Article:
Multi-epitope chimeric antigen used as a serological marker to estimate Plasmodium falciparum transmission intensity in the border area of China-Myanmar
Association between altitude or EIR and rate of seroconversion from M.RCAg-1 seronegative to seropositive. a Plot of estimated seroconversion rates(λ) (calculated as for Fig. 6) against altitude. The line and R2 value are for the least-squares fitted functionλ = 0.0534e-0.002h, where h is the altitude in m. b Plot of log(λ) against log (predicted EIR). The least-squares fitted line has the equation Log10(λ) = 0.01*Log10(EIR)-2.3653. EIR was calculated from the equation log(EIR) = 2.523–0.0025 * altitude [35]
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Related In: Results  -  Collection

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getmorefigures.php?uid=PMC5015264&req=5

Fig7: Association between altitude or EIR and rate of seroconversion from M.RCAg-1 seronegative to seropositive. a Plot of estimated seroconversion rates(λ) (calculated as for Fig. 6) against altitude. The line and R2 value are for the least-squares fitted functionλ = 0.0534e-0.002h, where h is the altitude in m. b Plot of log(λ) against log (predicted EIR). The least-squares fitted line has the equation Log10(λ) = 0.01*Log10(EIR)-2.3653. EIR was calculated from the equation log(EIR) = 2.523–0.0025 * altitude [35]
Mentions: To obtain the parameter λ for each village, we calculated the seroprevalence data for each settlement stratified by age (Fig. 5), and then calculated the SCR using maximum-likelihood fits from a reversible catalytic equilibrium model (Fig. 6). Compared to the villages of Yunnan, the proportion of seroprevalence was higher in children <14 years old from Jieyangka, suggesting that the on-going Pf infection was more serious in this area. The parameter ρ was set to 0 in this study [5]. Parameter λ was 0.0128 for Jieyangka, 0.004 for Susuzhai, 0.0047 for Qiushan, and 0.043 for Kayahe. The age seroprevalence curve did not fit as well for Jieyangka as for the villages of Yunnan, showing that the observed seroprevalence in children <14 years of age was above the predicted curve. Theoretically, models should be fitted by two steps to calculate two forces of an infection profile when visual examination of the SCR suggests it is not uniform over the whole population, but finite-sized samples in this study limited further calculation. Therefore, the Pf malaria transmission in Jieyangka was underestimated here, especially in children under 14 years of age. Importantly, we identified a semi-logarithmic relationship between the village-specific rate of seroconversion (λ) and altitude, and the log (λ) linearly correlated with log (EIR), which was estimated from altitude [35] (Fig. 7).Fig. 5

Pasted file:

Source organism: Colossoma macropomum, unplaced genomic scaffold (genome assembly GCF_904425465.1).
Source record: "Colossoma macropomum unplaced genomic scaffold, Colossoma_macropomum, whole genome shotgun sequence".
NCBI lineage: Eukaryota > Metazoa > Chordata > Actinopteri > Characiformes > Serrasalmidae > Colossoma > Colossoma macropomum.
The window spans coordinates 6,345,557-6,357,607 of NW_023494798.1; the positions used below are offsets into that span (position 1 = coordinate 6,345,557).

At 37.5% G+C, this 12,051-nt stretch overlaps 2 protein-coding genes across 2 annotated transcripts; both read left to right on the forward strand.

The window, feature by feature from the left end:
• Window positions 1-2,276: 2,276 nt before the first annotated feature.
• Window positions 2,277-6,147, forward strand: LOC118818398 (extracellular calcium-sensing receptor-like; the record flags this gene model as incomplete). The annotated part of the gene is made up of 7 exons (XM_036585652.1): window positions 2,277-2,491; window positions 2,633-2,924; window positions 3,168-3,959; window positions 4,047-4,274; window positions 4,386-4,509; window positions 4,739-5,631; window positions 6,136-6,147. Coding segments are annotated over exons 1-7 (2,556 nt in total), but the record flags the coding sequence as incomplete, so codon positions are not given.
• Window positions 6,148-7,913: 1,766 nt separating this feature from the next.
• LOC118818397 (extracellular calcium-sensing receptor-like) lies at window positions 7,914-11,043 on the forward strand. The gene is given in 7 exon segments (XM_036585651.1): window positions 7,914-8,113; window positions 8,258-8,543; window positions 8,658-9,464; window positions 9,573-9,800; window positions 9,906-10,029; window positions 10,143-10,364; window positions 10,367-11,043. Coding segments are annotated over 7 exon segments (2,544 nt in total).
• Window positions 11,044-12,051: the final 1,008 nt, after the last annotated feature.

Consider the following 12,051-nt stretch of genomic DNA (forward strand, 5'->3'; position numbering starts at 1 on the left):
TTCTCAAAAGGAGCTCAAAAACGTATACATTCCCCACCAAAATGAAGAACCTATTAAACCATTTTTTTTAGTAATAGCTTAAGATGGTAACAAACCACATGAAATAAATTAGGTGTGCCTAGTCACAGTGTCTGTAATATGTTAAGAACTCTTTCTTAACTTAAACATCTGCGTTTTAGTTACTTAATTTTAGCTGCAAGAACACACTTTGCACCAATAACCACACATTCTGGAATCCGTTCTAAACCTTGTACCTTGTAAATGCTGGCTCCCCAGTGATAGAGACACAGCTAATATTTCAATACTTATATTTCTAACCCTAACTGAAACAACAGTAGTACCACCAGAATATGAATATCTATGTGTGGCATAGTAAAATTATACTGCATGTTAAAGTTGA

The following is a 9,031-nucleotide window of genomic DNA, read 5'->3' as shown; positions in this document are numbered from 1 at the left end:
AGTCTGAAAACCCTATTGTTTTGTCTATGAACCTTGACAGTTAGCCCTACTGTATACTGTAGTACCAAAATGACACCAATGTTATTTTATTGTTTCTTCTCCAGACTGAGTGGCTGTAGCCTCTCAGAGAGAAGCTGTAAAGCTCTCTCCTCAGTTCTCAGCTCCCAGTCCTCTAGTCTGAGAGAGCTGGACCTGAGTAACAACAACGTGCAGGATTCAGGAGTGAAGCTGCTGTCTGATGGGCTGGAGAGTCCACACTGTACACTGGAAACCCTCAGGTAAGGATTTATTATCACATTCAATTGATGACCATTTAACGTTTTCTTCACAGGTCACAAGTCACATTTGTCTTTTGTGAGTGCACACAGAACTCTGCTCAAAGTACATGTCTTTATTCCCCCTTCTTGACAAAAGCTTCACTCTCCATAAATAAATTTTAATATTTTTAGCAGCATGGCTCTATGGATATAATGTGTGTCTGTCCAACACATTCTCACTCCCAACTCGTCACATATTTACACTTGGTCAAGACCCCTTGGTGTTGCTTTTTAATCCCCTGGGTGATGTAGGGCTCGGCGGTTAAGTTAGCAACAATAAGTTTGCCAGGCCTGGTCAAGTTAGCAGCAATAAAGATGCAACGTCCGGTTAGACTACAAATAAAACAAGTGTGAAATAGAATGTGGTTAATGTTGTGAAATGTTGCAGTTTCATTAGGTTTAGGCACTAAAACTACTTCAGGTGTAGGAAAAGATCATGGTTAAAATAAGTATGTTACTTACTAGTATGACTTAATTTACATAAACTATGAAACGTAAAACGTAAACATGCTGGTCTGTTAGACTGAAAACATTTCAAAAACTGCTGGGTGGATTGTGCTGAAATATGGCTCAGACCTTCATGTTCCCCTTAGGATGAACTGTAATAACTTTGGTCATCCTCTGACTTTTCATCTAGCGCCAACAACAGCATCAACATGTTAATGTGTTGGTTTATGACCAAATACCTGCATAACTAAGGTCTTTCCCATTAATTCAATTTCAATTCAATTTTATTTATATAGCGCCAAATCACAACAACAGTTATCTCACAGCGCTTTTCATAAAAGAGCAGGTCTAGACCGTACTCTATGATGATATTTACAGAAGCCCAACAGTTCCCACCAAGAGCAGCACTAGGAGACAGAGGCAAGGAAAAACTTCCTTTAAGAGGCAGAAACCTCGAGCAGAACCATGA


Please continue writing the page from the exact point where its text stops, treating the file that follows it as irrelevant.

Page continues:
View Article: PubMed Central - PubMed

ABSTRACT

Background: Following the decline of malaria transmission in many countries and regions, serological parameters have become particularly useful for estimating malaria transmission in low-intensity areas. This study evaluated a novel serological marker, Malaria Random Constructed Antigen-1 (M.RCAg-1), which contains 11 epitopes from eight Plasmodium falciparum antigens, as a tool for assessing malaria transmission intensity along the border area of China-Myanmar.

Method: Serum from Plasmodium falciparum and P. vivax patients was used to detect the properties of M.RCAg-1 and antibody responses. Cross-sectional surveys were conducted at the China-Myanmar border and in Hainan province in 2012 and 2013 using cluster sampling. Filter blood spot papers were collected from all participants. Antibodies against M.RCAg-1 were detected using indirect ELISA. The Mann&ndash;Whitney test and Spearman&rsquo;s rank correlation test were performed to analyze antibody data. P. falciparum malaria transmission intensity was estimated using a catalytic conversion model based on the maximum likelihood of generating a community seroconversion rate (SCR).

Results: M.RCAg-1 was well-recognized by the naturally acquired anti-malaria antibodies in P. falciparum patients and had very limited cross-reactivity with P. vivax infection. The total amount of IgG antibodies was decreased with the decrease in parasitemia after taking medication and lasted several weeks. In a population survey, the antibody levels were higher in residents living close to the China-Myanmar border than those living in non-epidemic areas (P&thinsp;&lt;&thinsp;0.0001), but no significant difference was observed between residents from Hainan and non-epidemic areas. The calculated SCR was 0.0128 for Jieyangka, 0.004 for Susuzhai, 0.0047 for Qiushan, and 0.043 for Kayahe. The estimated exposure rate obtained from the anti-M.RCAg-1 antibody level correlated with traditional measures of transmission intensity derived from altitude.

Conclusion: Our study demonstrates that M.RCAg-1 is potentially useful as a serological indicator of exposure to P. falciparum malaria, especially for malaria surveillance in low transmission areas.

Electronic supplementary material: The online version of this article (doi:10.1186/s40249-016-0194-x) contains supplementary material, which is available to authorized users.

No MeSH data available.